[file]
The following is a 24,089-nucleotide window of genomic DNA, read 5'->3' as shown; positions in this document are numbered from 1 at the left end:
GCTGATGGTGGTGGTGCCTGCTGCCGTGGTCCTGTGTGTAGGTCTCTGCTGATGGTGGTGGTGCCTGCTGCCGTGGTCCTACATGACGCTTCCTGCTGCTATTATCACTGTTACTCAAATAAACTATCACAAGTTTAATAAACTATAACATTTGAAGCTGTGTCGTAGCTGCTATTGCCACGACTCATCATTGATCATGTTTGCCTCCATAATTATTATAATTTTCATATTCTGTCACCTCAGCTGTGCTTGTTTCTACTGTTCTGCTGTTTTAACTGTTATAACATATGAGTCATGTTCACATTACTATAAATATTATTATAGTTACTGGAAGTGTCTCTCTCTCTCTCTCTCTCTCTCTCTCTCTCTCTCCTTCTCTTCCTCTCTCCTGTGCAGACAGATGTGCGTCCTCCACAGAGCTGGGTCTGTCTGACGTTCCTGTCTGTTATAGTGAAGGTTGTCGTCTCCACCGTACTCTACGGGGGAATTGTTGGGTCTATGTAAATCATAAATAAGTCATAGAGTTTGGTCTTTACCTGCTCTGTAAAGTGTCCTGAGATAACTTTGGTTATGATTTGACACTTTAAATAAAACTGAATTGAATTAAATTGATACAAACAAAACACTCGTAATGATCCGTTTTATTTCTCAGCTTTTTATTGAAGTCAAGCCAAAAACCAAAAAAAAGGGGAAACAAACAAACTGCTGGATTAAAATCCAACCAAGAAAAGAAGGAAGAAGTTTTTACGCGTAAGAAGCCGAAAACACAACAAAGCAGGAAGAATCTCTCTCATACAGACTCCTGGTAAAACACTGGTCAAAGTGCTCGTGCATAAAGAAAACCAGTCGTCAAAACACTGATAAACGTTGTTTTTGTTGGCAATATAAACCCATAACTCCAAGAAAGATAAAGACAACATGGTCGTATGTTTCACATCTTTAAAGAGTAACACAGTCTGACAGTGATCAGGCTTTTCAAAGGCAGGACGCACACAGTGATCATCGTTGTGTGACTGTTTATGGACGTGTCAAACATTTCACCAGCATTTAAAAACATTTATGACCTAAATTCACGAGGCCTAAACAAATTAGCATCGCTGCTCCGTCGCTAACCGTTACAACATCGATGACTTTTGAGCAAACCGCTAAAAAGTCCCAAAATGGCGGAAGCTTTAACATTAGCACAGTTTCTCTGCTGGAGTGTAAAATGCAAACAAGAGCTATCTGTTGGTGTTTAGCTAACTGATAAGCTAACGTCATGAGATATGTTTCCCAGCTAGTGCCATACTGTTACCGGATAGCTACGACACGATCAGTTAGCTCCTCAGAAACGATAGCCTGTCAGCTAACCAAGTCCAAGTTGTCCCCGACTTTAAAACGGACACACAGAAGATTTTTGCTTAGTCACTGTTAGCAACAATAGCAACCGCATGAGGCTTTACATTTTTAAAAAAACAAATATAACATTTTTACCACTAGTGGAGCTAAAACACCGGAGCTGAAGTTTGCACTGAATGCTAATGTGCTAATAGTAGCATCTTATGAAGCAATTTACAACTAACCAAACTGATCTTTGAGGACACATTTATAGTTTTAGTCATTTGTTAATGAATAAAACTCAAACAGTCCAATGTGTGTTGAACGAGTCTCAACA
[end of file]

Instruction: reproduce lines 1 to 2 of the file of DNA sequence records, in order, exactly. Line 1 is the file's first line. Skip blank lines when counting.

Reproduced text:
The following is a 24,089-nucleotide window of genomic DNA, read 5'->3' as shown; positions in this document are numbered from 1 at the left end:
GCTGATGGTGGTGGTGCCTGCTGCCGTGGTCCTGTGTGTAGGTCTCTGCTGATGGTGGTGGTGCCTGCTGCCGTGGTCCTACATGACGCTTCCTGCTGCTATTATCACTGTTACTCAAATAAACTATCACAAGTTTAATAAACTATAACATTTGAAGCTGTGTCGTAGCTGCTATTGCCACGACTCATCATTGATCATGTTTGCCTCCATAATTATTATAATTTTCATATTCTGTCACCTCAGCTGTGCTTGTTTCTACTGTTCTGCTGTTTTAACTGTTATAACATATGAGTCATGTTCACATTACTATAAATATTATTATAGTTACTGGAAGTGTCTCTCTCTCTCTCTCTCTCTCTCTCTCTCTCTCTCCTTCTCTTCCTCTCTCCTGTGCAGACAGATGTGCGTCCTCCACAGAGCTGGGTCTGTCTGACGTTCCTGTCTGTTATAGTGAAGGTTGTCGTCTCCACCGTACTCTACGGGGGAATTGTTGGGTCTATGTAAATCATAAATAAGTCATAGAGTTTGGTCTTTACCTGCTCTGTAAAGTGTCCTGAGATAACTTTGGTTATGATTTGACACTTTAAATAAAACTGAATTGAATTAAATTGATACAAACAAAACACTCGTAATGATCCGTTTTATTTCTCAGCTTTTTATTGAAGTCAAGCCAAAAACCAAAAAAAAGGGGAAACAAACAAACTGCTGGATTAAAATCCAACCAAGAAAAGAAGGAAGAAGTTTTTACGCGTAAGAAGCCGAAAACACAACAAAGCAGGAAGAATCTCTCTCATACAGACTCCTGGTAAAACACTGGTCAAAGTGCTCGTGCATAAAGAAAACCAGTCGTCAAAACACTGATAAACGTTGTTTTTGTTGGCAATATAAACCCATAACTCCAAGAAAGATAAAGACAACATGGTCGTATGTTTCACATCTTTAAAGAGTAACACAGTCTGACAGTGATCAGGCTTTTCAAAGGCAGGACGCACACAGTGATCATCGTTGTGTGACTGTTTATGGACGTGTCAAACATTTCACCAGCATTTAAAAACATTTATGACCTAAATTCACGAGGCCTAAACAAATTAGCATCGCTGCTCCGTCGCTAACCGTTACAACATCGATGACTTTTGAGCAAACCGCTAAAAAGTCCCAAAATGGCGGAAGCTTTAACATTAGCACAGTTTCTCTGCTGGAGTGTAAAATGCAAACAAGAGCTATCTGTTGGTGTTTAGCTAACTGATAAGCTAACGTCATGAGATATGTTTCCCAGCTAGTGCCATACTGTTACCGGATAGCTACGACACGATCAGTTAGCTCCTCAGAAACGATAGCCTGTCAGCTAACCAAGTCCAAGTTGTCCCCGACTTTAAAACGGACACACAGAAGATTTTTGCTTAGTCACTGTTAGCAACAATAGCAACCGCATGAGGCTTTACATTTTTAAAAAAACAAATATAACATTTTTACCACTAGTGGAGCTAAAACACCGGAGCTGAAGTTTGCACTGAATGCTAATGTGCTAATAGTAGCATCTTATGAAGCAATTTACAACTAACCAAACTGATCTTTGAGGACACATTTATAGTTTTAGTCATTTGTTAATGAATAAAACTCAAACAGTCCAATGTGTGTTGAACGAGTCTCAACA